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May 10, 1708. YO
OU talk of Fame and Glory, and of the great
Men of Antiquity : Pray tell me, what are all your great dead Men, but so many little living Letters? What a vaft Reward is here for all the Ink wasted by Writers, and all the Blood spilt by Princes? There was in old time one Severus, a Roman Emperor. I dare fay you never calls him by any other Name in your Life: and yet in his days he was styl'd Lucius, Septimius, Severus, Pius, Pertinax, Auguftus, Parthicus, Adiabenicus, Arabicus, Maximus, and what not? What a prodigious Waste of Letters has Time made! What a Number have here dropp'd off, and left the poor surviving Seven unattended ! For my own part, Four are all I have to take Care for ; and I'll be judg'd by you if any Man could live in less Compass? except it were one Monsieur D. and one Romulus *** But these, contray to the common Calamity, came, in process of time, to be callid Monsieur Boileau Despreaux, and Romulus Threepoints. Well, Sir, for the future, I'll drown all high Thoughts in the Lethe of Cowslip-Wine ; as for Fame, Renown, Reputation, take 'em, Critics!
Tradam protervis in mare Criticum.
If ever I seek for Immortality here, may I be dad! for there's not so much Danger in a Poet's being damn'd:
Damnation follows Death in other Men,
November 1, 1708, I Have been so well satisfy'd with the Country ever
you, thought of the Town, or enquir’d of any one in it besides Mr Whyaberley and yourself. And from him I understand of your Journey this Summer into Leicestershire; from whence I guess you are return'd by this time, to your old Apartment in the Widow's Corner, to your old Business of comparing Critics, and reconciling Commentators; and to the old Di. versions of a lofing Game at Picquet with the Ladies, and a half Play, or a quarter of a Play, at the Theatre; where you are none of the malicious Audience, but the chief of amorous Spectators; and for the Infirmity of one * Sense which there for the moft part could only serve to disgust you, enjoy the Vigour of another which ravishes you.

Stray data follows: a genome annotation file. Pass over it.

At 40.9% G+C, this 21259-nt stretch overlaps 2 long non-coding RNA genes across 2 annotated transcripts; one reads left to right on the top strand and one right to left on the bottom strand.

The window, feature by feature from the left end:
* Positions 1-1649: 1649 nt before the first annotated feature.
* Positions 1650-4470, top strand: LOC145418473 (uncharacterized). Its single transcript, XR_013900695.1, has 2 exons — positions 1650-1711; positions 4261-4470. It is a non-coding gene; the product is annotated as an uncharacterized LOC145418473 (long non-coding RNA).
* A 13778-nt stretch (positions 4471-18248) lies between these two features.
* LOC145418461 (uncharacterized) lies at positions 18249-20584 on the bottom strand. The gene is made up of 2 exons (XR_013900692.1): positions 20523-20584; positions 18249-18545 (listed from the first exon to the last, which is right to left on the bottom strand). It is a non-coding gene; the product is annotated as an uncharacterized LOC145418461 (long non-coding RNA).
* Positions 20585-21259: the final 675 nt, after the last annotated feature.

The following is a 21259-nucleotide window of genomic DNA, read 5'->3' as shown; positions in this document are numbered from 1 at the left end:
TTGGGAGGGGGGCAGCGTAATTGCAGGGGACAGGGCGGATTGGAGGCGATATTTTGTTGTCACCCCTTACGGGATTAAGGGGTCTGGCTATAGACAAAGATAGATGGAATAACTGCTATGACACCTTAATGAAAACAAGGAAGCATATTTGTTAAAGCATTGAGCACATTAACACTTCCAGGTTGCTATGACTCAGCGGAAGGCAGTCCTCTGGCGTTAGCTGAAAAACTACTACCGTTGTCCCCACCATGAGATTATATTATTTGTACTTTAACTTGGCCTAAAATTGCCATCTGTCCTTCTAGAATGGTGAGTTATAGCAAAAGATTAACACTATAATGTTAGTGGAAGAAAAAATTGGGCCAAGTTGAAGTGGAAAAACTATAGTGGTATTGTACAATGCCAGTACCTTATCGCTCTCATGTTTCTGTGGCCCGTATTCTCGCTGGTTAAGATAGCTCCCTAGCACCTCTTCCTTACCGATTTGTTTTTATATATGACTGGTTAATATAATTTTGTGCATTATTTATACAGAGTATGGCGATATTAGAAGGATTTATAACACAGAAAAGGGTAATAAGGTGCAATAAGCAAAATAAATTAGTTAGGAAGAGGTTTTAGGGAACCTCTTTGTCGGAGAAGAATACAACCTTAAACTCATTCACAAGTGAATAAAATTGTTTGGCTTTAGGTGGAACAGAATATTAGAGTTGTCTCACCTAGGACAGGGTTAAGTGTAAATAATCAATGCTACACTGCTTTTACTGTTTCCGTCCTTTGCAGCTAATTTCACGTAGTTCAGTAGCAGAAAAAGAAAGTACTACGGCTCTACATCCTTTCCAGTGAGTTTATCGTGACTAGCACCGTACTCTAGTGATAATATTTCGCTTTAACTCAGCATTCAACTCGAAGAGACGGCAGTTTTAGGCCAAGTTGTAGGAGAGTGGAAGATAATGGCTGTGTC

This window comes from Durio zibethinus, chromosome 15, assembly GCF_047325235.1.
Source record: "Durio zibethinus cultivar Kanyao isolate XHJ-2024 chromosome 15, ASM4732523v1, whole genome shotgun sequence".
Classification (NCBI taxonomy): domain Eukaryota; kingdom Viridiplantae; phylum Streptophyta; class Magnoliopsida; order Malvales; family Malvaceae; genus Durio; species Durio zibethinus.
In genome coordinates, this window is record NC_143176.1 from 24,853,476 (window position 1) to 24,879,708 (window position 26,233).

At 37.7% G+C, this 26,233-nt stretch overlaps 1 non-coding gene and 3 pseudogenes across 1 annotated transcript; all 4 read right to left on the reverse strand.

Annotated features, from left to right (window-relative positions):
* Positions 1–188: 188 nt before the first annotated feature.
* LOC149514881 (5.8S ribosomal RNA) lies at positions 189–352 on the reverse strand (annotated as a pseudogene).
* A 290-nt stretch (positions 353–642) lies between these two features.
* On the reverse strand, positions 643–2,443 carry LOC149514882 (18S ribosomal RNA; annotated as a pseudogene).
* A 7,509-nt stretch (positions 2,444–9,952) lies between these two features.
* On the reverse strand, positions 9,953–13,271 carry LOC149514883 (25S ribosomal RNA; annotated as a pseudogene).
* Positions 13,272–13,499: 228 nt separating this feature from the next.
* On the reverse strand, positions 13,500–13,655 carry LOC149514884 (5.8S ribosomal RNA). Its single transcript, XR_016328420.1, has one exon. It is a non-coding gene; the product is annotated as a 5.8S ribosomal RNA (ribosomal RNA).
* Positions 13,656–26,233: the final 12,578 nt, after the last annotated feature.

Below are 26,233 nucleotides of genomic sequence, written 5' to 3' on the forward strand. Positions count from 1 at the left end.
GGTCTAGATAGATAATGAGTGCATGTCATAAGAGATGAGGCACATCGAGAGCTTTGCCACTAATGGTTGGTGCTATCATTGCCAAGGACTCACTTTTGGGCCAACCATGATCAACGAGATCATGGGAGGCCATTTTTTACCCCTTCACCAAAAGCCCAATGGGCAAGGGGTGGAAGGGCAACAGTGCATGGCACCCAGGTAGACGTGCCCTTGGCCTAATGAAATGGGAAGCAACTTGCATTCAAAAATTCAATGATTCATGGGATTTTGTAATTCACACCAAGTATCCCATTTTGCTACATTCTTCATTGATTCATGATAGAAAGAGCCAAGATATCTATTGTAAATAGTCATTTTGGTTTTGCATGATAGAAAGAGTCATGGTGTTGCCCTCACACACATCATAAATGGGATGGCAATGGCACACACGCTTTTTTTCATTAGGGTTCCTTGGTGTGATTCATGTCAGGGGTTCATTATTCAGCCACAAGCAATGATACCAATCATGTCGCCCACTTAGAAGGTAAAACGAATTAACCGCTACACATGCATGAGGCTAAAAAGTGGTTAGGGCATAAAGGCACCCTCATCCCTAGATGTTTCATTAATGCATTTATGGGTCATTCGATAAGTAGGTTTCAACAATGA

You know when one Sense is suppreft,
(According to the poetical, not the learned, Dodwell; who has done one thing worthy of eternal Memory; wrote two Lines in his Life that are not Nonfense)! So you have the Advantage of being entertain'd with all the Beauty of the Boxes, without being troubled with any of the Dulness of the Stage. You are so good a Critic, that 'tis the greatest Happiness of the modern Poets that you do not hear their Works; and next, that you are not so arrant a Critic, as to damn them (like the reft) without hearing.
But now I talk of those Critics, I have good News to tell you concerning myself, for which I expect you should con
gratulate with me : It is, that beyond all my Expectations, and far above my Demerits, I have been most mercifully repriev'd by the sovereign Power of Jacob Tonfon, from being brought forth to public Punishment; and respited from time to time from the Hands of those barbarous Executioners of the Muses, whom I was just now speaking of. It often happens, that guilty Poets, like other guilty Criminals, when once they are known and proclaim'd, deliver themselves into the Hands of Jurtice, only to prevent others from doing it more to their Disadvantage ; and not out of any Ambition to spread their Fame, by being executed in the Face of the World, which is a Fame but of thort conti
That Poet were a happy Man who cou'd but obtain a Grant to preserve his for ninety-nine Years; for those Names very rarely last so many Days, which are planted either in Jacob Tonfon's, or the Ordinary of Newgate's Miscellanies.